If you want to see something unusual, look at Star Tropics 2. It uses $4011 as a volume control for the triangle channel.
rainwarrior: neat, thanks
So did Startropics. It's part of its "fade out" routine for the music.Memblers wrote:If you want to see something unusual, look at Star Tropics 2. It uses $4011 as a volume control for the triangle channel.
Super Mario Bros. also does it to lower the triangle volume for some music tracks. (It has a gradual slide, +/-1 per frame, which actually produces an audible buzz during the transition-- the NSF kind of sucks for this because it always starts at 0, so a lot of tracks start with that buzz.)
These won't trigger the PCM detector here, though, since they're once-per-frame writes.
In the luaScripts folder there's a SoundDisplay.lua script you can run to just watch the various sound channels if you want an easy visual way to inspect these things.
Tenka no Goikenban - Mito Koumon (just load the ROM and wait a few seconds, pretty neat encoded speech)
Ah the podcast is Retro Game Audio. All episodes can be streamed or downloaded from our soundcloud. We have 20 episodes so far, this'll be our 21st.Memblers wrote:What's the name of the podcast?
Yes! I forgot to put that in the list, but I did double check all the vocal samples and those are all PCM.NovaSquirrel wrote:Smash TV seems to use it for the "Let's go!" and the sound on the title screen.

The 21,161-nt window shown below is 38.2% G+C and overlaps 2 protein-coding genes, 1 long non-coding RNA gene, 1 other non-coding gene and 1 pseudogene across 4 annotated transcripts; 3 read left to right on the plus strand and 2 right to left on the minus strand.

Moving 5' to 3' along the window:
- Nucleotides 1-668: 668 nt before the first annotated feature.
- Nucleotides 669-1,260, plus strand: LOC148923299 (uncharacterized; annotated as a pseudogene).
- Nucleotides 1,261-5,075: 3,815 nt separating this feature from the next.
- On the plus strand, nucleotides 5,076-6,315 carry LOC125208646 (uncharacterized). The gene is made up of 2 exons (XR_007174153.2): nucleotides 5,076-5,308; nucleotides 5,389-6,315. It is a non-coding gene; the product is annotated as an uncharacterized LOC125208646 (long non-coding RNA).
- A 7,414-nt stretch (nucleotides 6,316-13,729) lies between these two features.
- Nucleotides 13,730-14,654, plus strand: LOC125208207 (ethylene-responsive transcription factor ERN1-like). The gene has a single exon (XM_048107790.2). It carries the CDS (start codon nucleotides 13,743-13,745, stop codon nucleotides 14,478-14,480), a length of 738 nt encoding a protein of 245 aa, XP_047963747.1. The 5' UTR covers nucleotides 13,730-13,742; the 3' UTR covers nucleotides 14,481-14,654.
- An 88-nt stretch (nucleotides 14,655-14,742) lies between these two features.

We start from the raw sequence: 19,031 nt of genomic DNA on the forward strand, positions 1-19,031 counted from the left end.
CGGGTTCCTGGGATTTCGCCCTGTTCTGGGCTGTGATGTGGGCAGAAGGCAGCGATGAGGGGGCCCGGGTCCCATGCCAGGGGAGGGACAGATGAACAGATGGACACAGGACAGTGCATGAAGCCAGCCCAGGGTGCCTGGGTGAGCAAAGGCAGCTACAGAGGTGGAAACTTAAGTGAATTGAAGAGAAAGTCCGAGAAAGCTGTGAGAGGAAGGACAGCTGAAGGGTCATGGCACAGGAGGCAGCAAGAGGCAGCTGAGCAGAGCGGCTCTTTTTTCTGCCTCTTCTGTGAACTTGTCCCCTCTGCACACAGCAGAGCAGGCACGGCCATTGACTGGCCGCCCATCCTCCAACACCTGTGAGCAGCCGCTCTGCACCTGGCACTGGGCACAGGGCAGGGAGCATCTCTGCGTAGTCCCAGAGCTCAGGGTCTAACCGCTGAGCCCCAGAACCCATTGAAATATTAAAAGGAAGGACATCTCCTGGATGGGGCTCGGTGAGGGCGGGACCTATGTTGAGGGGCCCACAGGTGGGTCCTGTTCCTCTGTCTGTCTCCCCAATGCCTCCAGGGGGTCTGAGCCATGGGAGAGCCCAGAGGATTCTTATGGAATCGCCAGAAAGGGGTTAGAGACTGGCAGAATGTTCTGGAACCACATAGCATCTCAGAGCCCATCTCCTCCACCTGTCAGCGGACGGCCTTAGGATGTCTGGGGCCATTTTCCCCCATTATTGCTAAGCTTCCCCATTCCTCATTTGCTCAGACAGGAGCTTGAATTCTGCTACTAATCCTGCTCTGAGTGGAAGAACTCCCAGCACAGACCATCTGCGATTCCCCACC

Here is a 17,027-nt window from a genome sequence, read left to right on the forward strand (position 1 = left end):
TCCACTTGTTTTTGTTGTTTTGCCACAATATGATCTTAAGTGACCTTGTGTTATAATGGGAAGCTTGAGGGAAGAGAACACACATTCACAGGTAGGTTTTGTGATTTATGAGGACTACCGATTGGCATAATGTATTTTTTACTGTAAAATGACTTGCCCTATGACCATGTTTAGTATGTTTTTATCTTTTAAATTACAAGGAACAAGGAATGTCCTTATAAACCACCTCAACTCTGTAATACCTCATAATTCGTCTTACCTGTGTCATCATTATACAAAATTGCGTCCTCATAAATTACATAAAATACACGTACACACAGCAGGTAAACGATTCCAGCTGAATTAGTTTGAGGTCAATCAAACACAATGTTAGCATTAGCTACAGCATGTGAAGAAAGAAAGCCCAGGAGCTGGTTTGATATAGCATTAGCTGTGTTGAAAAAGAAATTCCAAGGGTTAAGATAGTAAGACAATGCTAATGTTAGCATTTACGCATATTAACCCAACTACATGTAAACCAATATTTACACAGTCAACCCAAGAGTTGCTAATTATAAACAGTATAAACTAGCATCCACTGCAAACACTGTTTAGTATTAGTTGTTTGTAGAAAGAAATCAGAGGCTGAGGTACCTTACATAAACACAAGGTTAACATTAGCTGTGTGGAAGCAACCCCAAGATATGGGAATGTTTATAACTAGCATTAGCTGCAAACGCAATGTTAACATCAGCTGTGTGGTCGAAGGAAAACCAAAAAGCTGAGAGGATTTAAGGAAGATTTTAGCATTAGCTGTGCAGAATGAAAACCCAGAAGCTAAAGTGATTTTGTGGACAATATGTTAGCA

It is! Which is funny because it's so bad sounding anyways.Memblers wrote: I kind of think the "I'm bad!" sample from Bad Dudes might be raw PCM, I'm not wanting to play through a level at the moment to find out though.
Something I didn't mention in the OP was bit-rate, since it's a little over my head, but something that's kind of neat is that some samples have a lower bit rate. Before researching this I assumed everything was either 1-bit DPCM or 7-bit PCM. But Gauntlet 2, MULE, and Skate or Die 2 should all be using 4-bit samples.
To the best of my understanding, it's because they limited themselves to using a "smaller space" (less values) than 7-bits, but would've otherwise been 7-bit had they not gone out of their way to do that. I think of 7-bit as like the default bit depth for the NES' raw PCM, but it could be limited to anything smaller.
za909 helped me identify what's apparently 1-bit PCM, from World Champ. Which seems really strange to me!
The PC speaker could naturally do 1-bit PCM, for instance, and so could a few other systems (ZX, etc.). Did it originally appear on another platform?bucky o'hare wrote:za909 helped me identify what's apparently 1-bit PCM, from World Champ. Which seems really strange to me!
If you can get your samplerate high enough to be above the audible threshold, 1-bit PCM can effectively become equivalent to more bits (i.e. PWM). Eg. 160 kHz 1-bit output could sound like 40 kHz 2-bit.